Use this devo as you are able, in whole or in part. Don’t feel compelled to read it all. Simply read and meditate upon whatever catches your attention. The goal is enjoying time with God through His Word and in prayer. Questions about the devotional elements?

Call to Prayer

The wolf will live with the lamb, the leopard will lie down with the goat, the calf and the lion and the yearling together; and a little child will lead them. (Isaiah 11:6)

Prayer of Confession

Confession is formative. It trains us to recognize the ways our hearts have become de-formed and how Christ is at work bringing redemption in our lives. Pray with this in mind.

Lord God, as we prepare our house for the coming Christmas season, we would also prepare our hearts for the returning Christ. You came once for your people, O Lord, and you will come for us again.

Though there was no room at the inn to receive you upon your first arrival, We would prepare you room here in our hearts and here in our home, Lord Christ. Amen. 

Take a moment to confess your sins, knowing that he hears you.

Advent Reading Plan

During Advent this year we are using the He Reads Truth and She Reads Truth Advent Devos. Readings in this plan will cover the whole of Scripture and directly point us to Christ. We will resume our OPC|M Daily Reading Plan on December 26. 

Parables Devo

This section of the Devo focuses on the passage(s) for Sunday’s sermon. Go ahead and read the following passage(s) and use theParables Reading Plan + Study Guide to journal what stands out and what you have questions about in the passages. Below is a helpful commentary that can help to fill in the gaps. 

Read: Luke 19

Luke 19 begins with a familiar story for many and one which fits Luke’s particular interest in showing how God’s kingdom brings healing and hope to those you’d least expect. 

This time it’s about a tax collector named Zacchaeus who climbs a tree. A sycamore to be exact. A fun fact before we move on. Did you know that middle eastern sycamore can grow over 100 feet tall with a considerable canopy? It’s probably worth a Google.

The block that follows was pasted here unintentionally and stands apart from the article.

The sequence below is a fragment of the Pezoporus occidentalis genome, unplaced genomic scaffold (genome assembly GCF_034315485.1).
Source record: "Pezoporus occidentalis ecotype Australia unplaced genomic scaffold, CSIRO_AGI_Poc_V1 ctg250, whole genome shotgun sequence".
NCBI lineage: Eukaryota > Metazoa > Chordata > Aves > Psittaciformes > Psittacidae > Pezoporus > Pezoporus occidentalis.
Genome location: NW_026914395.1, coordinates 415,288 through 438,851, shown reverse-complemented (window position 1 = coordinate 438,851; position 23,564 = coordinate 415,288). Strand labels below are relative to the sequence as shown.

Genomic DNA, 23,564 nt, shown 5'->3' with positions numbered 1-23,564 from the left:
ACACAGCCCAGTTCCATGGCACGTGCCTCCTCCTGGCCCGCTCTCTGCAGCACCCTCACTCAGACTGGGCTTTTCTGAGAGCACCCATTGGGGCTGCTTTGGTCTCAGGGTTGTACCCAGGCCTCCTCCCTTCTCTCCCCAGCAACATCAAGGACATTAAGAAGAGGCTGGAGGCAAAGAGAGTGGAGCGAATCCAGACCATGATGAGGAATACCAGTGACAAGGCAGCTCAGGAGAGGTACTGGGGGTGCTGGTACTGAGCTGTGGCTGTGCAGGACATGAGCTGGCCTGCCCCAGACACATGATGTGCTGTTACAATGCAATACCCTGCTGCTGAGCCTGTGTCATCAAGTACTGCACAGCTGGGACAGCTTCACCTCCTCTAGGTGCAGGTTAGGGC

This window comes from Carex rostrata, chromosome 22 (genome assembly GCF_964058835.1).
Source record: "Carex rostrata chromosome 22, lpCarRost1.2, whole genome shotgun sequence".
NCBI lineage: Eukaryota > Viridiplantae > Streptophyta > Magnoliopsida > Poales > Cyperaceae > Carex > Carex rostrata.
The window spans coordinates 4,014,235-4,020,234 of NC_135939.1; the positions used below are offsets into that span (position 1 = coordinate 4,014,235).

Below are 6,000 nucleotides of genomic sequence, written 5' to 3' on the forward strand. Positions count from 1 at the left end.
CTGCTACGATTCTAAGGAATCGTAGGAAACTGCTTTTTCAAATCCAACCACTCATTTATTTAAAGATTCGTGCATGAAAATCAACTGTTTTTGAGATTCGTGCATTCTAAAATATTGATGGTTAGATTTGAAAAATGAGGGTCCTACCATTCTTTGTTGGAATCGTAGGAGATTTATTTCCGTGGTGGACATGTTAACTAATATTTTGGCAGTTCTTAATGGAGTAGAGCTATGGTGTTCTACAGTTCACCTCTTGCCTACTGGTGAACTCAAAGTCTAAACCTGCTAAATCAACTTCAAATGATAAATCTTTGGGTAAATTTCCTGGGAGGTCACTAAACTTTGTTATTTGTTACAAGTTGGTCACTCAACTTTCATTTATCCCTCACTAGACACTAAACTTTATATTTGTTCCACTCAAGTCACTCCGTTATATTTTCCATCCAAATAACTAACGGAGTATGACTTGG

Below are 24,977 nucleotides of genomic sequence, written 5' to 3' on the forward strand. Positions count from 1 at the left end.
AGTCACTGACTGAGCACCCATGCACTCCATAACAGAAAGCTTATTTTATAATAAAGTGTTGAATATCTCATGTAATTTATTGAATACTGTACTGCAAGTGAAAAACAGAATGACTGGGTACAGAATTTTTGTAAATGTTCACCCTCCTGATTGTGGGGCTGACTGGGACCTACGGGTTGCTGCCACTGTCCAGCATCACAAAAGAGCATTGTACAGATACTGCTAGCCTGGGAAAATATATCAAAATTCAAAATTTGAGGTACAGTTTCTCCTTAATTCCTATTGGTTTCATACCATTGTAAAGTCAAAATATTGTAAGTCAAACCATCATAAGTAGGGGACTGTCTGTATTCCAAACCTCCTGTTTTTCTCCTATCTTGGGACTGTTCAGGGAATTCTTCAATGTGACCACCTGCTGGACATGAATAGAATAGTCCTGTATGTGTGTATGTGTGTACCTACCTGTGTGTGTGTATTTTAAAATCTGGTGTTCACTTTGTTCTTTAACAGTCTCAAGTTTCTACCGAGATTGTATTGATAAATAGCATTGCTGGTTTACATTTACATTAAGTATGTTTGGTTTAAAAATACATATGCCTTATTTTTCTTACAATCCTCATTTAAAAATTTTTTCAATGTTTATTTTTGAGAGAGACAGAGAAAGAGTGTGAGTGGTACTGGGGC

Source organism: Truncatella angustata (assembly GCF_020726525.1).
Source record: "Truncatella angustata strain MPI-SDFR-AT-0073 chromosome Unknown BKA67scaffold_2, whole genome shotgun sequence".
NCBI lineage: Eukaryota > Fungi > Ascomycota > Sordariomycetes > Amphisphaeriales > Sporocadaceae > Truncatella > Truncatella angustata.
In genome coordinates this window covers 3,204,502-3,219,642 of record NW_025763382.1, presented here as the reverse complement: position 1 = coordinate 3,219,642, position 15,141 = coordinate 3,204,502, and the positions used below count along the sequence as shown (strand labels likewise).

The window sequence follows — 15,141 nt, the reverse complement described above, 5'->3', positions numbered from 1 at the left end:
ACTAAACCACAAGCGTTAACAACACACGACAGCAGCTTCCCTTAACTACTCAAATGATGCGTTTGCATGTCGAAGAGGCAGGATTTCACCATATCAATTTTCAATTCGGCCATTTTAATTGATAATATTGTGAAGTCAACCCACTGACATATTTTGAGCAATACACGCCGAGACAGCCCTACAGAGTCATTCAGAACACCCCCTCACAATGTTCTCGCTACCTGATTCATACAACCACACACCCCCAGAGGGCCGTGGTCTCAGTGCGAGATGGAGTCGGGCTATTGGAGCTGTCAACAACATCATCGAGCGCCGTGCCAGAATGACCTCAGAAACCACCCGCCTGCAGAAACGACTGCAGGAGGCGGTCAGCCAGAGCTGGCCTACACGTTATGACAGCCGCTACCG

Let this inform your imagination as the scene unfolds. The crowd presses in around Jesus making it impossible for this hobbit-of-a man to catch more than a glimpse of Jesus. Can you picture him up there? Perhaps he’s perched on one of the sweeping limbs? 

Wherever he is situated, Luke makes clear for us that he’s visible to Jesus, and this self-confessed sinful man (remember Peter’s first encounter with Jesus?) gets far more than a better view of Jesus. Zacchaeus gets Christ himself breaking bread and drinking wine at his table. Unlike the rich ruler in the previous chapter, there is no question in Zacchaeus’ mind about what he must do. Salvation, Jesus says, comes to Zacchaeus’ house because wayward Sons of Abraham are sought out and saved like lost sheep by Jesus the true and better Son of Abraham. 

Our parable fits neatly between this story and Jesus’ tear-filled entry into Jerusalem, and we will unfold the significance of this placement over the next few days. But let’s stop for a moment in that olive grove on the outskirts of Jerusalem. Have you ever noticed that what we call it the “Triumphal Entry” concludes with Jesus entering the city which will turn on him still wiping tears from his eyes? What’s more is that he doesn’t weep for himself. No, his tears are for those who will not recognize that God himself, who they worship inside those temple walls, was visiting them in person. It’s the most tragic of ironies. 

They will kill the God all of Israel had come to worship at Passover. He would become their Passover Lamb, taking the sins of His people upon Himself, and leaving them buried that resurrection morning.

Evening Prayer of Examen

  • Where did you move with or feel close to Jesus today?
  • Where did you resist or feel far from Jesus today?
  • Where is Jesus leading you tomorrow? Ask for joy as you follow him.


Come to me, all who labor and are heavy-laden, and I will give you rest. Take my yoke upon you, and learn from me; for I am gentle and lowly in heart, and you will find rest for your souls. For my yoke is easy, and my burden is light. (Matthew 11:28-30)